As you probably know, Ubuntu is building a “Snap Store”, a distribution framework for making it easier for developers to share their applications. However, Elementary OS is trying their own concept, “AppCenter”, which doesn’t have sandboxing or anything unique “in the backend”, but the frontend is truly awesome. They have “Download from AppCenter” buttons, and a unique feature is a developer can request a donation (e.g., the price button says $1.00, but the user can choose to type in $0 instead). They even (I believe) have auto-build from GitHub.
Snap, right now, lacks an official front-end (UAppsExplorer doesn’t count). Elementary has a very nice frontend, dashboard, etc. but doesn’t have anything special on the backend (just debs as usual). It may make sense to try to collaborate with Elementary and make “AppCenter” the Snap Store front-end. This would also help Snap Store’s cross-distro goals.
The reason I bring this up now is because, if Snap Store is successful, it will defeat the point and of the work done to AppCenter. Some ways we could integrate AppCenter features are:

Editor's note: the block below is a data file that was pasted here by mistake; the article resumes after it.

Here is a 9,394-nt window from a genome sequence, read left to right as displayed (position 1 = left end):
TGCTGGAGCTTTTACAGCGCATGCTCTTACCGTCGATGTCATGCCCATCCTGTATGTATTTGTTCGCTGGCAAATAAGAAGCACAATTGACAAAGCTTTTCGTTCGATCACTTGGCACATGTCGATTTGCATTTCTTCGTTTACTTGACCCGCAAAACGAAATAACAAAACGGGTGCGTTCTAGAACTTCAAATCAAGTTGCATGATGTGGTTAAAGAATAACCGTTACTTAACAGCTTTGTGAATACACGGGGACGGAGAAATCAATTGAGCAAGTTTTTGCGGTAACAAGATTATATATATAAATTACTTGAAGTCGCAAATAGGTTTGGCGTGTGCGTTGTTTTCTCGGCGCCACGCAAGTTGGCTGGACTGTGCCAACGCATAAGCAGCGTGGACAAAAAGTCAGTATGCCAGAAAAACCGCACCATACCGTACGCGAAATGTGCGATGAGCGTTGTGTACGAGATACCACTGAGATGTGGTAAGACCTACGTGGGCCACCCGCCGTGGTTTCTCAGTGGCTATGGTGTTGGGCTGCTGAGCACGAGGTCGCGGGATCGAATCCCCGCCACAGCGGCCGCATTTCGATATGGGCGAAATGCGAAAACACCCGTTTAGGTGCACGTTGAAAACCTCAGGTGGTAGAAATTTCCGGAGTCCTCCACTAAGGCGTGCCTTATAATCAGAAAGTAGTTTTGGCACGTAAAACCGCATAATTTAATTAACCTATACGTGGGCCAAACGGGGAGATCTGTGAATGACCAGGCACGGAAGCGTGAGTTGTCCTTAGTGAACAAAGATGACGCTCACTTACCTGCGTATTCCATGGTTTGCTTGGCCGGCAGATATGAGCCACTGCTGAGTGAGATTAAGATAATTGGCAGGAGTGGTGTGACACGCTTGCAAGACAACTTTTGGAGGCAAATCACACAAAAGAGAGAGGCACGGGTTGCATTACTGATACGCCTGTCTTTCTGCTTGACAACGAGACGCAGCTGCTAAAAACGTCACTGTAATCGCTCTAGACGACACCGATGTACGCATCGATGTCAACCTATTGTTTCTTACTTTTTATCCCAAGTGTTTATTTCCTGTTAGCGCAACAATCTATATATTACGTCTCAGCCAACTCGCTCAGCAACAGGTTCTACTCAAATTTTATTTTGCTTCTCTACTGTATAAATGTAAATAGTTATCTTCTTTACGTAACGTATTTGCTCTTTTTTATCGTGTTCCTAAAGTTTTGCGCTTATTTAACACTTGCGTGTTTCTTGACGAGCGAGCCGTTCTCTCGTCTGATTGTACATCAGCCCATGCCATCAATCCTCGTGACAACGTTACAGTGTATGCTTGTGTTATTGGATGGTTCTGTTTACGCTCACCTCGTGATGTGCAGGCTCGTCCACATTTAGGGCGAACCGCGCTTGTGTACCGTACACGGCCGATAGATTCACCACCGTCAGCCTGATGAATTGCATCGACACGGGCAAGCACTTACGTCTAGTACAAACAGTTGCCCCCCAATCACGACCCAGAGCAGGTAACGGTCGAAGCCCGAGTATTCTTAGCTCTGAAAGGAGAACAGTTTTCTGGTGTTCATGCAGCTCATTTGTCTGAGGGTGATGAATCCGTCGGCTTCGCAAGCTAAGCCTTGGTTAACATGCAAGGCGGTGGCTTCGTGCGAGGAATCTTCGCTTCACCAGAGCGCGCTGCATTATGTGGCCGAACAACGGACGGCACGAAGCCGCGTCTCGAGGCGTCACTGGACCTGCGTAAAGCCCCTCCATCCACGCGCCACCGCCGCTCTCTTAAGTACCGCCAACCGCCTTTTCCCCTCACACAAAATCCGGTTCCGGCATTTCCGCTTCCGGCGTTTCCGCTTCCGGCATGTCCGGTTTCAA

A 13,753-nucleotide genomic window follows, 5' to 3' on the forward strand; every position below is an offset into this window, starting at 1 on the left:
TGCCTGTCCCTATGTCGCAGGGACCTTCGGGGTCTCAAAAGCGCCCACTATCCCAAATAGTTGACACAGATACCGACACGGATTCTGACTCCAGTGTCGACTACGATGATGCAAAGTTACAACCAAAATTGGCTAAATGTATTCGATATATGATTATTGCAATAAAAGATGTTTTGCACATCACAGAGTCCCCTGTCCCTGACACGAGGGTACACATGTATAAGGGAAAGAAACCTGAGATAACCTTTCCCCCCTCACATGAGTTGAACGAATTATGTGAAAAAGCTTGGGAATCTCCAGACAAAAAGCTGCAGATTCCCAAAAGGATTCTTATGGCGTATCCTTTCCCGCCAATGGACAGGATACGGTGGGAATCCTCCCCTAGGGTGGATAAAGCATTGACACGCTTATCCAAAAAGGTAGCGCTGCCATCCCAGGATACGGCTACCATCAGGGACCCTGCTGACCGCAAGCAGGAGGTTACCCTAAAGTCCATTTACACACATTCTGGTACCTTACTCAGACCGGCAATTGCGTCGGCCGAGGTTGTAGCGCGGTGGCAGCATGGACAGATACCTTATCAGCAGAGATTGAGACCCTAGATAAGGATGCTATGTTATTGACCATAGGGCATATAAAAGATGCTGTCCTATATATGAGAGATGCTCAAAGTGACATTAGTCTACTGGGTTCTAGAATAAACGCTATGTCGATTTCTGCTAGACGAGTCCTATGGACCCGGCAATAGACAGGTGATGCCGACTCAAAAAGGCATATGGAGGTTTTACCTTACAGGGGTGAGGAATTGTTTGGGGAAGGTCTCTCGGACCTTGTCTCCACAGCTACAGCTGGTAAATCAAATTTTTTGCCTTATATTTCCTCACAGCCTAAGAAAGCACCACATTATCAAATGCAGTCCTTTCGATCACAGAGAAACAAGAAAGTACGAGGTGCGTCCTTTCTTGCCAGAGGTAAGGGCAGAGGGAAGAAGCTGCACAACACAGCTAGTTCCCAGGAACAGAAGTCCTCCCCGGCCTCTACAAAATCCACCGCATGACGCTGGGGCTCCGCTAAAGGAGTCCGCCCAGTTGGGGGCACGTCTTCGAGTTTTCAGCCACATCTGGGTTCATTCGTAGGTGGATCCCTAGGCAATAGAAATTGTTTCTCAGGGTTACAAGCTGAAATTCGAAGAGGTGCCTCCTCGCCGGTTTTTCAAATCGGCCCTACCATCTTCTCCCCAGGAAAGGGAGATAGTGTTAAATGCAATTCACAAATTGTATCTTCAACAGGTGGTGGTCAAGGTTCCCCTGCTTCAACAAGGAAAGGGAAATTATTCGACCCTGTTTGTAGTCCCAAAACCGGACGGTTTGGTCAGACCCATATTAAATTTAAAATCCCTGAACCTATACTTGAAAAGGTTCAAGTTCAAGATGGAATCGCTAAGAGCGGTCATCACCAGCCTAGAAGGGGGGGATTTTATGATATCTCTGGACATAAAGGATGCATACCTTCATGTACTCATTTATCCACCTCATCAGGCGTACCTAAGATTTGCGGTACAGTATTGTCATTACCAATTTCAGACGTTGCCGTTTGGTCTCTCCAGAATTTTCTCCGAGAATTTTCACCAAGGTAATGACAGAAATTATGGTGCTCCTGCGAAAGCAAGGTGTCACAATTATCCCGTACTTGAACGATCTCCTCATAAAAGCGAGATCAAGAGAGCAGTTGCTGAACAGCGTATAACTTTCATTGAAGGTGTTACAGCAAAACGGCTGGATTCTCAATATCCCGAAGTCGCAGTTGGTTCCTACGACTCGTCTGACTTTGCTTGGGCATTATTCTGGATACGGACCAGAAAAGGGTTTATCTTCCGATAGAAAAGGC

A) AppCenter has a suggested donation option inside the Store. We could probably implement this inside the snapcraft.yaml, using settings similar to:
donation-server: stripe (or ubuntu, or others)
Elementary doesn’t force people to make donations. The button says $1.00, but there is a drop down arrow next to it, where users can type $0. There isn’t a DRM or anything like that.
B) AppCenter has an open source Dashboard, which can fetch code from GitHub and auto-package debs. It is really nice and easy to use, written in NodeJS, and 100% open source. Just reconfigure it to auto-package snaps, and that is pretty much it. Ubuntu has an open source dashboard now. One of the top Snap Store objections, removed. This would also help out the “governance” issue quite a bit.
C) Integrate AppCenter (the app inside Elementary OS) with the Snap Store, and move the apps over to Snaps. Because Snaps don’t support GTK Theming yet, it may also make sense to leave them as debs until they get support.
D) Best of all, there is no Ubuntu SSO account with the open source dashboard. You sign in to the store with GitHub. Not perfect, but far more distro-neutral.